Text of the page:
Google Eyes Android Smartwatch
Google is the latest technology company believed to be developing an Internet-enabled watch.
According to a report published in the Financial Times, Google’s “smartwatch” is being developed in the company’s Android unit rather than in X Lab, where the company’s other wearable product, Product Glass, originated.
Google declined to comment.
In support of its anonymous source, the Financial Times points to a Google patent, “Smart-watch including flip up display,” that was granted last fall.
Although patents do not all turn into products, the two inventors listed, Richard Gossweiler and Jim Miller, are accomplished technologists with the experience and skills to develop a smartwatch.
[ Is Google moving to combine its two mobile operating systems? Read Android, Chrome OS Marriage Denied. ]
In a report published in January, “Fitness Wearables — Many Products, Few Customers,” Forrester analyst Sarah Rotman Epps predicted Google will release a smartwatch soon. “We expect the developer release of Glass in 2013 to catalyze excitement [about wearable computing] and experimentation from app developers, and we expect Google to release its own version of an Android-based smartwatch in the near future,” she wrote.
Microsoft used to have a smartwatch called SPOT. It discontinued the device in 2008.
Nevertheless, earlier this week, a Samsung executive told Bloomberg that Samsung is working on a watch, presumably an Internet-connected one. The company also has several watch-related patents.
Last month, The Wall Street Journal and the New York Times reported that Apple has a substantial team of engineers and designers readying a smartwatch. A similar claim had surfaced on a Chinese blog last year.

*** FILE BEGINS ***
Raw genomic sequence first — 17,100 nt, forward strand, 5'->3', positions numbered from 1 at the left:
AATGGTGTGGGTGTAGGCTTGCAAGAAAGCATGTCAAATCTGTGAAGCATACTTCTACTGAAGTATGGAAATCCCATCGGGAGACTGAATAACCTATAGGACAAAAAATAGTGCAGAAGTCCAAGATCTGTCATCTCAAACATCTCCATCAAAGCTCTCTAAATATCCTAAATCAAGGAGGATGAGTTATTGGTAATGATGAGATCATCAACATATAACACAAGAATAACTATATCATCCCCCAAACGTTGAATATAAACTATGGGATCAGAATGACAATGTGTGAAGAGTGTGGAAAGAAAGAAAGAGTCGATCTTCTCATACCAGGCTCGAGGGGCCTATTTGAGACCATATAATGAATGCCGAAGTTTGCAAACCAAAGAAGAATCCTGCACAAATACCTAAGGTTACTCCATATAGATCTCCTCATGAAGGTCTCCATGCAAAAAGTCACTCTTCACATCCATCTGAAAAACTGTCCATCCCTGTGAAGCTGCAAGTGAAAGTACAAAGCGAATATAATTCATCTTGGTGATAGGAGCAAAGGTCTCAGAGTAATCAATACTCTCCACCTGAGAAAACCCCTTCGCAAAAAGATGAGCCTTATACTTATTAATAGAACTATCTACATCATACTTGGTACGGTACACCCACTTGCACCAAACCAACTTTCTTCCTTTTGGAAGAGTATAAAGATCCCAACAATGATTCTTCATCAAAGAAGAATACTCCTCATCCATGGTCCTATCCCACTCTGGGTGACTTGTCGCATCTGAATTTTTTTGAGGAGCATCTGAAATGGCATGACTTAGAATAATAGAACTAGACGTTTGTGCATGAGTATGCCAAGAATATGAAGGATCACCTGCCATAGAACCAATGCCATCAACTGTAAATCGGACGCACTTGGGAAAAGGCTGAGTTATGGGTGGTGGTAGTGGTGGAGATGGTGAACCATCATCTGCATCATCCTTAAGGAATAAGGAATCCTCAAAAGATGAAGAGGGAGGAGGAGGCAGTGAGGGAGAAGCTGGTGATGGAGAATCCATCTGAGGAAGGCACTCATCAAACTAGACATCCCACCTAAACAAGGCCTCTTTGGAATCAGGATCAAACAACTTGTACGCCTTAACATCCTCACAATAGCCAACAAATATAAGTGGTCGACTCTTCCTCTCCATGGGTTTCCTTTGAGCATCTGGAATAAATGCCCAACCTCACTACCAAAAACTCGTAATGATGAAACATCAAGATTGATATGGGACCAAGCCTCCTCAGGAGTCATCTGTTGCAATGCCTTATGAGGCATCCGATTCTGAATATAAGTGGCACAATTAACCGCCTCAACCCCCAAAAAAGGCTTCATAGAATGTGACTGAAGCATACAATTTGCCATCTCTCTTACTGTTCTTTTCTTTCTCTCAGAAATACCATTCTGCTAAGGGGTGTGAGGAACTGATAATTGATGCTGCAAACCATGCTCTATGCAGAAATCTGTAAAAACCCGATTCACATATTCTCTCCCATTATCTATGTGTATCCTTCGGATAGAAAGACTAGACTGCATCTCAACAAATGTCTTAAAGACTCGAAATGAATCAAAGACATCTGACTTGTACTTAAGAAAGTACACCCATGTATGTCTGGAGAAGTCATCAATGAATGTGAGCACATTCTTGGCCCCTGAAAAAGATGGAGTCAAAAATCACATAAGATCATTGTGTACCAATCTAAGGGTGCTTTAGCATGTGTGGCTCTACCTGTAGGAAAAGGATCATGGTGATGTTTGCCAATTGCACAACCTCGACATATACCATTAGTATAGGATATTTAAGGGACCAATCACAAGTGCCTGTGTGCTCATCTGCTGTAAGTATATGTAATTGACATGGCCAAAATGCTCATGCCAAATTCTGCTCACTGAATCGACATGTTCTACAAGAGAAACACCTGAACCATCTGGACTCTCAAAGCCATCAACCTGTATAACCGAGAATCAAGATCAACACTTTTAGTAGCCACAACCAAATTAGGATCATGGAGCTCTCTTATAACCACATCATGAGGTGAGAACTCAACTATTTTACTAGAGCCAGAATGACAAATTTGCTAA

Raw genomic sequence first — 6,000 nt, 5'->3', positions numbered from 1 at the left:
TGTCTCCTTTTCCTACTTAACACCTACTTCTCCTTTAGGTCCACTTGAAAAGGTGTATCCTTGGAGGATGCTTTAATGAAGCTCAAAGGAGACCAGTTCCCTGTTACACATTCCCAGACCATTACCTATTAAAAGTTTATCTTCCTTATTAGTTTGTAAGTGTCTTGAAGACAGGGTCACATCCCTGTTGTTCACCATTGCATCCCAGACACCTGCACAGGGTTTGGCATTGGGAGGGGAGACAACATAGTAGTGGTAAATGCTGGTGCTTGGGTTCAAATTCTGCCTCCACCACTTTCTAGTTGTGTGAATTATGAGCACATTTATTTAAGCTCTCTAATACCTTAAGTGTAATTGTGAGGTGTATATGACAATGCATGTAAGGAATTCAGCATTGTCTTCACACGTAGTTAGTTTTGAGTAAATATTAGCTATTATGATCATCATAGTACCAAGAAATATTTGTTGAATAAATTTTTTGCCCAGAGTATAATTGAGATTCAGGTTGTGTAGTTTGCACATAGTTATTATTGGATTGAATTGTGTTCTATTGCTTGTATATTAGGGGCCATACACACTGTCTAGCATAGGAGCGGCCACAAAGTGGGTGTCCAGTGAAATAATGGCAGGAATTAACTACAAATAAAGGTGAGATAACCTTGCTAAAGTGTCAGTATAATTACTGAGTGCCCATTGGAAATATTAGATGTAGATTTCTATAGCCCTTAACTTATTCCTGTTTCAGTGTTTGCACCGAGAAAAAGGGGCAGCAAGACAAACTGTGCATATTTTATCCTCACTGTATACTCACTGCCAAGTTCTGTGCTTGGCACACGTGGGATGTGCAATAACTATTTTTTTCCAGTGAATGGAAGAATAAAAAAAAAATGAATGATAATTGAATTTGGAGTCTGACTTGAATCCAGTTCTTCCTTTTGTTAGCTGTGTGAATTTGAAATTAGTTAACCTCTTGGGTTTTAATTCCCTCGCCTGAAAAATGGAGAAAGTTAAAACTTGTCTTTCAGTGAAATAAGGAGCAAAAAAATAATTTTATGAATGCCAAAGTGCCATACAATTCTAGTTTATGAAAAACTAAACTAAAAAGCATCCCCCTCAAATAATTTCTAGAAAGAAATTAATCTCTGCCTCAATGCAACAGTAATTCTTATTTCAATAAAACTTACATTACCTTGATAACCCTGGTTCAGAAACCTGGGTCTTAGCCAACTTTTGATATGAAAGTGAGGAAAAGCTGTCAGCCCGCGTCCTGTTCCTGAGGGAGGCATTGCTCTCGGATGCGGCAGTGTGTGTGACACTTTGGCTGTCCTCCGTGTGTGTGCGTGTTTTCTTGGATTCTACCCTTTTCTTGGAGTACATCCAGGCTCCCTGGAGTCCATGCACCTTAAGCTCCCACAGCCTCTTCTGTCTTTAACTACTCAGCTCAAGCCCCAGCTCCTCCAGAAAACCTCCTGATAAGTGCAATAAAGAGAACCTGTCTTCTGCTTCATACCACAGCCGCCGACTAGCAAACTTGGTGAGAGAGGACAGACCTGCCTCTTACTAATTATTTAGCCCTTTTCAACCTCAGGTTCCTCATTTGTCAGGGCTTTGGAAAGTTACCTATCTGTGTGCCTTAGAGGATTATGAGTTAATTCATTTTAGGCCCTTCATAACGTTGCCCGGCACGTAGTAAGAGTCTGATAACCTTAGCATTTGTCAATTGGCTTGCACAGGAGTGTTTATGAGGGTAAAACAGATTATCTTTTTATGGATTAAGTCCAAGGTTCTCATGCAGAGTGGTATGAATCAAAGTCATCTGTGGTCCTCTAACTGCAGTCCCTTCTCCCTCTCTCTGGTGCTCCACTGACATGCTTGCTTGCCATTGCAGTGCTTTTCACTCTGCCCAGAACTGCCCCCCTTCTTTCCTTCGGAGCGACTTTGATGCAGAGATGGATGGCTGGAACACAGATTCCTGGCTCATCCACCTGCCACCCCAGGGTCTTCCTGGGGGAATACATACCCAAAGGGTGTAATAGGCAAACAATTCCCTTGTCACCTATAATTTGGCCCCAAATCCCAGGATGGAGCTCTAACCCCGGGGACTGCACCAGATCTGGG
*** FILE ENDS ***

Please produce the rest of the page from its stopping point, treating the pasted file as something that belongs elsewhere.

More smartwatches might be coming: According to the Korea Times, electronics maker LG is also developing a smartwatch, presumably an improvement upon its existing watch-phone product.
If these rumored smartwatches appear as predicted, they will join an already crowded market. There’s the Pebble, the Sony SmartWatch, i’m Watch, WearIt, Metawatch, Cookoo Watch, Martian Watch and assorted watch-like sports devices, such as Leikr.
What will these watches do? Expect them to do what mobile phones do, but with a different interface. They’re likely to provide some subset of the following services: notifications and alerts, email, activity monitoring, location monitoring, health monitoring, apps, reminders, telephony, SMS, audio recording, image capturing, electronic purchase authorization and two-factor authentication.
These watches presumably also will tell time.
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